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  Derivation of Higher-order correlation functions from definition

+ 3 like - 0 dislike

I'm trying to understand the definition of the n-th order correlation function. My aim is to translate the math into a numerical implementation in order to compute the correlation function $g^{(n)}$ for a distribution of spherical particles with $n=\lbrace3,4,5,\ldots\rbrace$.

I'm going to present you what I have understood for now, in order for you to get an better insight of what I'm looking for. (To reduce the verbiage of the following, I over-abbreviated sometimes $\mathbf r_1, \mathbf r_2$ into $r$, sorry if it kills the readability)

I'm used to the radial distribution (or pair distribution function) that we call $g(r)$ (which should be called rigorously $g^{(2)}(r)$). I want to derive the expression of $g^{(2)}(r)$ from the definition of $g^{(n)}$ (because I hope that if I'm able to do it for $n=2$, I will be able to do it for any $n$ !)

So let's start with the definition of $g^{(n)}$ one can find in wikipedia or any stat mech book :
$$\rho^{(n)}(\mathbf{r}_{1}\, \ldots, \, \mathbf{r}_{n}) = \rho^{n}g^{(n)}(\mathbf{r}_{1}\, \ldots, \, \mathbf{r}_{n}) \, ,$$ with $\rho$ the particle number density and $\rho^{(n)}$ the probability of (all the permutations of) elementary configuration $(\mathbf{r}_{1}\, \ldots, \, \mathbf{r}_{n})$ : $$ \rho^{(n)}(\mathbf{r}_{1}\, \ldots, \, \mathbf{r}_{n}) = \frac{N!}{(N-n)!} \frac{1}{Z_N} \int \cdots \int \mathrm{e}^{-\beta U_N} \, \mathrm{d} \mathbf{r}_{n+1} \cdots \mathrm{d} \mathbf{r}_N \, .$$ with $U_N(\mathbf{r}_{1}\, \ldots, \, \mathbf{r}_{N})$ the potential energy of the configuration and $Z_N$ the configurational integral, taken over all possible combinations of particle positions.

Rewriting the previous with $n=2$ leads to :

$$ \rho^{(2)}(\mathbf{r}_{1}\, \mathbf{r}_{2}) = N(N-1) \frac{1}{Z_N} \int \cdots \int \mathrm{e}^{-\beta U_N} \, \mathrm{d} \mathbf{r}_{3} \cdots \mathrm{d} \mathbf{r}_N \, .$$

From that starting point, I should be able to derive the expression for $g^{(2)}(\mathbf{r}_{1}\, \mathbf{r}_{2})$ but I have no clue about the origin of the Dirac Delta function that appears in the definition of $g^{(2)}(\mathbf{r}_{1}\, \mathbf{r}_{2})$ or $\rho^{(2)}(\mathbf{r}_{1}\, \mathbf{r}_{2})$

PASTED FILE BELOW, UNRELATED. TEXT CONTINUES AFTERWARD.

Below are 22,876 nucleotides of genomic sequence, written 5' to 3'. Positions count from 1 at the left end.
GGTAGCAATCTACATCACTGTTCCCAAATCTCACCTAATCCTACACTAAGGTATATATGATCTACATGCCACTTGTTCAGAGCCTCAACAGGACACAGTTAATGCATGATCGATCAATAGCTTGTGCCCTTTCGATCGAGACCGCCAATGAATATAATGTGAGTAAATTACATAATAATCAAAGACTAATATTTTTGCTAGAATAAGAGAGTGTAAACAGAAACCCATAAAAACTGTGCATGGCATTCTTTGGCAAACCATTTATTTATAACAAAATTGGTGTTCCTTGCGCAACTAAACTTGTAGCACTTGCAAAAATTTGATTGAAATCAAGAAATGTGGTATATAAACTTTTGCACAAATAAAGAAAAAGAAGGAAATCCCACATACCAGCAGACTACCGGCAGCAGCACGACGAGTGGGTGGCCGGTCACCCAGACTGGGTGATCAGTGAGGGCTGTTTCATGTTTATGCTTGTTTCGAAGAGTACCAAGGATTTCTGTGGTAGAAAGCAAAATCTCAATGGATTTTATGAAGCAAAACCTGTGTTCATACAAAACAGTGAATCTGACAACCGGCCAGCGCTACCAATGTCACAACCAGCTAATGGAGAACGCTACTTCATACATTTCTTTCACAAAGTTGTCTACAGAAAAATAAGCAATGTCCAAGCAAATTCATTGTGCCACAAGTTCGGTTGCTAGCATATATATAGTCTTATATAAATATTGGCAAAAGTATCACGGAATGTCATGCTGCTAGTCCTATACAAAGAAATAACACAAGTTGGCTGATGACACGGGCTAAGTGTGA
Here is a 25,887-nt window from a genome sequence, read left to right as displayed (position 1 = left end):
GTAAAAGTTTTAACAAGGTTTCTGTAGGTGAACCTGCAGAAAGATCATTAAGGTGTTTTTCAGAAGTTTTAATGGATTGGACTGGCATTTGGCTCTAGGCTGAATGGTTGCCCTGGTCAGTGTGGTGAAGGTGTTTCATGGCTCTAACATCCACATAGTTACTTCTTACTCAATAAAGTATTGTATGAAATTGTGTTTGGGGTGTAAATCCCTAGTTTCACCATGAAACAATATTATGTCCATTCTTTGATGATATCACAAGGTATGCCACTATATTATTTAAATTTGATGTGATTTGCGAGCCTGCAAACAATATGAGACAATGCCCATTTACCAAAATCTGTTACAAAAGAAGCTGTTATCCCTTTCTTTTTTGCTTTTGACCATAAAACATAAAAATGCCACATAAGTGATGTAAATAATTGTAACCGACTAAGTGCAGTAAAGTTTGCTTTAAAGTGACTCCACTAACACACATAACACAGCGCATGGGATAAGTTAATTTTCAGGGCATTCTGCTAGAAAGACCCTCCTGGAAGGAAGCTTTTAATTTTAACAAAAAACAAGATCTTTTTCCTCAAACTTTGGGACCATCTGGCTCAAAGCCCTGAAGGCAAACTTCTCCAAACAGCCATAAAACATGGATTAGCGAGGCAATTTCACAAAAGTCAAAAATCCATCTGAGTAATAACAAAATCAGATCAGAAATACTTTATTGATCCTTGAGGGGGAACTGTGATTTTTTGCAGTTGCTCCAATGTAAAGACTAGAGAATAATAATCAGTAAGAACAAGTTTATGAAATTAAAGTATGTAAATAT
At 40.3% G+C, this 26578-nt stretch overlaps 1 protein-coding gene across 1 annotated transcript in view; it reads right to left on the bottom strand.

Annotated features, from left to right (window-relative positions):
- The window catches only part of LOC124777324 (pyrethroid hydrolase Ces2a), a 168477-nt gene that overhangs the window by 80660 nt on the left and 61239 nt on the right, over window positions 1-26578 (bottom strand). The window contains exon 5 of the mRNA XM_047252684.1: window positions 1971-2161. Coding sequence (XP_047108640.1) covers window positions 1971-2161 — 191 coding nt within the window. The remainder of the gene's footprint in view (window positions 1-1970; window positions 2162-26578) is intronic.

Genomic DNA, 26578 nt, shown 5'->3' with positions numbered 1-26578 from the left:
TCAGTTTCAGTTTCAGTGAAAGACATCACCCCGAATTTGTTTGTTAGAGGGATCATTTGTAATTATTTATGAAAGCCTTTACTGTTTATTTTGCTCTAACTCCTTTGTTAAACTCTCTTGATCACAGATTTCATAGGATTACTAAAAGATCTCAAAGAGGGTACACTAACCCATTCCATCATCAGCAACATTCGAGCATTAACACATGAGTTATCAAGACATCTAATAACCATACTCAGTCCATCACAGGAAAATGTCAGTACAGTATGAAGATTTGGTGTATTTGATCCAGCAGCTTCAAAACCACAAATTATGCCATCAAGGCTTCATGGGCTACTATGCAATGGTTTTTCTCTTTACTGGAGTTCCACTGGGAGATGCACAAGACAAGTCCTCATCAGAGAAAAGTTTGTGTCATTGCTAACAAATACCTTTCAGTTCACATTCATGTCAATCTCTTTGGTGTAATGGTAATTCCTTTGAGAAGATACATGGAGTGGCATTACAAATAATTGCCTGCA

$$ \rho^{(2)}(\mathbf{r}_{1}\, \mathbf{r}_{2}) = \left\langle \sum_i\sum_j' \delta(\mathbf r_1 - \mathbf r_i) \delta(\mathbf r_2 - \mathbf r_j) \right\rangle $$ I think there is something appearing from the potential energy that was defined before, but I'm not able to understand exactly the origin.

Any help will be highly appreciated :) Thank you in advance !

(Note : related questions like "Use and understanding of higher-order correlation functions" is absolutely not helpful, and the reference on the wikipedia page leads to a paper that has nothing to deal with correlations functions IM(H)O...)

This post imported from StackExchange Physics at 2014-06-08 08:17 (UCT), posted by SE-user Pascail
asked Jun 6, 2014 in Theoretical Physics by Pascail (15 points) [ no revision ]

1 Answer

+ 4 like - 0 dislike

The delta functions mean that you are fixing the values of any two of the $N$ vectors $r_k$. By permutation symmetry of the potential, you may take these always to be $r_1$ and $r_2$, and you get $N(N-1)$ times the same integral. Hence (using the definition of the expectation in terms of the canonical ensemble) your first expression for $\rho^{(2)}$ and your second expression say exactly the same.

This doesn't help you to evaluate the remaining integral, though. As $N$ is large, this is tough and can be done only approximately, using expansions such as those discussed in the statistical mechanics book by Reichl, which I'd recommend for further reading.

answered Jun 8, 2014 by Arnold Neumaier (15,787 points) [ no revision ]

Thank you for the clarification. As far as I understand it for now, the Dirac delta function only light up for the right value of \((r_i,r_j)\)  and the expectation value \(\langle \cdot \rangle\)hides the normalized integral on all remaining \(r\). But at some point the "selected" values of the potential should come out from this expression ? In order to numerically compute this thing from a distribution of particles, don't we have to say at some point that the value of the potential doesn't really matter and can be $U_N = 0$ ? 

By similar construction, I would guess that the expression for \(\rho^{(3)}\) is 

\(\rho^{(3)}(r_1,r_2,r_3) =\langle \sum_i \sum_j'\sum_k'' \delta(r_i-r_1)\delta(r_j-r_2) \delta(r_k-r_3) \rangle\)

(not sure about the " convention, of $k$ not being equal to $i$ nor $j$ though ...) 

Anyway I'll give a look to the Reichl. For now, the Hansen McDonald (Theory of simple liquids) was far away beyond my capacities :) 

The formulas to notice are

$$\langle f(r_1,...,r_n)\rangle= const \int dr_1...dr_n e^{-\beta U(r_1,...,r_n) } f(r_1,...,r_n)$$


$$\int dr_i dr_k f(r_i,r_k)\delta(r_i-r_k)= \int dr_i f(r_i,r_i)$$ 

This turns the $n$-fold integral for the canonical expectation values into an $(n-2)$-fold integral without delta-terms.

The values of the potential do matter, of course, and determine the value of the pair correlation function.

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